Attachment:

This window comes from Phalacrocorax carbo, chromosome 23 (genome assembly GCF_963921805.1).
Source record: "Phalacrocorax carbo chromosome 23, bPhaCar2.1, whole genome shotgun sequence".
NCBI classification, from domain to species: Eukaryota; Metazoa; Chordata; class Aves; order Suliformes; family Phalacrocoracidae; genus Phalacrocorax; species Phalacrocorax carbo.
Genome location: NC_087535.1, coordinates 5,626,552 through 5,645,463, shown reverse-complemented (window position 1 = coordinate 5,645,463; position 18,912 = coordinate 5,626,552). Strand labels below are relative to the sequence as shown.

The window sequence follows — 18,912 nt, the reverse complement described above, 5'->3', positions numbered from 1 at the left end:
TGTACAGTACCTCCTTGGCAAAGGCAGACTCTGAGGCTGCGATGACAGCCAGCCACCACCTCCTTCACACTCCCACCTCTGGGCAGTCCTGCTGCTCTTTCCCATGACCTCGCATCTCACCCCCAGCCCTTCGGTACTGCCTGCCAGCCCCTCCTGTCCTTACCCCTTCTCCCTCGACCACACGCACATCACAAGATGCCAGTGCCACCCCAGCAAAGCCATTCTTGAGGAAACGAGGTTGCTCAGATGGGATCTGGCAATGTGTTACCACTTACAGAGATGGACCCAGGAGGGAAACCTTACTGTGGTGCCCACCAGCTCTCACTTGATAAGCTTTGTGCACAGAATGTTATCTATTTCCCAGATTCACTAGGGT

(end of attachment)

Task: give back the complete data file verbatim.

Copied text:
This window comes from Phalacrocorax carbo, chromosome 23 (genome assembly GCF_963921805.1).
Source record: "Phalacrocorax carbo chromosome 23, bPhaCar2.1, whole genome shotgun sequence".
NCBI classification, from domain to species: Eukaryota; Metazoa; Chordata; class Aves; order Suliformes; family Phalacrocoracidae; genus Phalacrocorax; species Phalacrocorax carbo.
Genome location: NC_087535.1, coordinates 5,626,552 through 5,645,463, shown reverse-complemented (window position 1 = coordinate 5,645,463; position 18,912 = coordinate 5,626,552). Strand labels below are relative to the sequence as shown.

The window sequence follows — 18,912 nt, the reverse complement described above, 5'->3', positions numbered from 1 at the left end:
TGTACAGTACCTCCTTGGCAAAGGCAGACTCTGAGGCTGCGATGACAGCCAGCCACCACCTCCTTCACACTCCCACCTCTGGGCAGTCCTGCTGCTCTTTCCCATGACCTCGCATCTCACCCCCAGCCCTTCGGTACTGCCTGCCAGCCCCTCCTGTCCTTACCCCTTCTCCCTCGACCACACGCACATCACAAGATGCCAGTGCCACCCCAGCAAAGCCATTCTTGAGGAAACGAGGTTGCTCAGATGGGATCTGGCAATGTGTTACCACTTACAGAGATGGACCCAGGAGGGAAACCTTACTGTGGTGCCCACCAGCTCTCACTTGATAAGCTTTGTGCACAGAATGTTATCTATTTCCCAGATTCACTAGGGT